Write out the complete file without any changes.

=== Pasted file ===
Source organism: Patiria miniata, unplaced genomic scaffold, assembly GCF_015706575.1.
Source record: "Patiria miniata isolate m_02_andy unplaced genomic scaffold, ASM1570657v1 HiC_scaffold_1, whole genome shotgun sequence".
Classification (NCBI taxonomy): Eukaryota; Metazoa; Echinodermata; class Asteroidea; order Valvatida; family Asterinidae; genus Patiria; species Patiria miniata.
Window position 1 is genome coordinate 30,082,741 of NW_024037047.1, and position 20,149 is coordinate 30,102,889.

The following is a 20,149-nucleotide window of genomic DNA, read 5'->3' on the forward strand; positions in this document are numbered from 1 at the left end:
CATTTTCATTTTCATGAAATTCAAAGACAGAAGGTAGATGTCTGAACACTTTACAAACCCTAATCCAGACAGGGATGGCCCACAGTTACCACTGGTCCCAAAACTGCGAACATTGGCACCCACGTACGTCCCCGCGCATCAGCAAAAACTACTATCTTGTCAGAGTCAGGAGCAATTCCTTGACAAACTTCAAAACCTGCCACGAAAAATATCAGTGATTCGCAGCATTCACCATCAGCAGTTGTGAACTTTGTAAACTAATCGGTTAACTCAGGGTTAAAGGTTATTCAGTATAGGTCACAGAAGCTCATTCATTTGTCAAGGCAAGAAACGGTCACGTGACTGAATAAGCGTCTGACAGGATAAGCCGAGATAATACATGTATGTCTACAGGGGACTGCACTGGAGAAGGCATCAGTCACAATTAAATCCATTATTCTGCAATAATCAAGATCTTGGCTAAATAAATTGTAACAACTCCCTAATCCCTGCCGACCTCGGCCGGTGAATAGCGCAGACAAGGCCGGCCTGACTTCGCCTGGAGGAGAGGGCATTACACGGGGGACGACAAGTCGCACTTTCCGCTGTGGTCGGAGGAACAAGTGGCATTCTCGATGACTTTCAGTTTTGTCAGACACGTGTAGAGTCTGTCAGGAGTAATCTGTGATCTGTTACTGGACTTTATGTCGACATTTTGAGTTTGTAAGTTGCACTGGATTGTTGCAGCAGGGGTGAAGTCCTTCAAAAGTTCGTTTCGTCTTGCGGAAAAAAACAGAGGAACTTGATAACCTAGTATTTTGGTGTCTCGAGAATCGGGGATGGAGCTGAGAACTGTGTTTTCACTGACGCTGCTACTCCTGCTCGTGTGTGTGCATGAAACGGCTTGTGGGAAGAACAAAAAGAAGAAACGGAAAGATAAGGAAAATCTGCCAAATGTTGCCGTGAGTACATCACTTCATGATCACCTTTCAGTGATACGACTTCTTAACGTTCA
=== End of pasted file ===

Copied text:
Source organism: Patiria miniata, unplaced genomic scaffold, assembly GCF_015706575.1.
Source record: "Patiria miniata isolate m_02_andy unplaced genomic scaffold, ASM1570657v1 HiC_scaffold_1, whole genome shotgun sequence".
Classification (NCBI taxonomy): Eukaryota; Metazoa; Echinodermata; class Asteroidea; order Valvatida; family Asterinidae; genus Patiria; species Patiria miniata.
Window position 1 is genome coordinate 30,082,741 of NW_024037047.1, and position 20,149 is coordinate 30,102,889.

The following is a 20,149-nucleotide window of genomic DNA, read 5'->3' on the forward strand; positions in this document are numbered from 1 at the left end:
CATTTTCATTTTCATGAAATTCAAAGACAGAAGGTAGATGTCTGAACACTTTACAAACCCTAATCCAGACAGGGATGGCCCACAGTTACCACTGGTCCCAAAACTGCGAACATTGGCACCCACGTACGTCCCCGCGCATCAGCAAAAACTACTATCTTGTCAGAGTCAGGAGCAATTCCTTGACAAACTTCAAAACCTGCCACGAAAAATATCAGTGATTCGCAGCATTCACCATCAGCAGTTGTGAACTTTGTAAACTAATCGGTTAACTCAGGGTTAAAGGTTATTCAGTATAGGTCACAGAAGCTCATTCATTTGTCAAGGCAAGAAACGGTCACGTGACTGAATAAGCGTCTGACAGGATAAGCCGAGATAATACATGTATGTCTACAGGGGACTGCACTGGAGAAGGCATCAGTCACAATTAAATCCATTATTCTGCAATAATCAAGATCTTGGCTAAATAAATTGTAACAACTCCCTAATCCCTGCCGACCTCGGCCGGTGAATAGCGCAGACAAGGCCGGCCTGACTTCGCCTGGAGGAGAGGGCATTACACGGGGGACGACAAGTCGCACTTTCCGCTGTGGTCGGAGGAACAAGTGGCATTCTCGATGACTTTCAGTTTTGTCAGACACGTGTAGAGTCTGTCAGGAGTAATCTGTGATCTGTTACTGGACTTTATGTCGACATTTTGAGTTTGTAAGTTGCACTGGATTGTTGCAGCAGGGGTGAAGTCCTTCAAAAGTTCGTTTCGTCTTGCGGAAAAAAACAGAGGAACTTGATAACCTAGTATTTTGGTGTCTCGAGAATCGGGGATGGAGCTGAGAACTGTGTTTTCACTGACGCTGCTACTCCTGCTCGTGTGTGTGCATGAAACGGCTTGTGGGAAGAACAAAAAGAAGAAACGGAAAGATAAGGAAAATCTGCCAAATGTTGCCGTGAGTACATCACTTCATGATCACCTTTCAGTGATACGACTTCTTAACGTTCA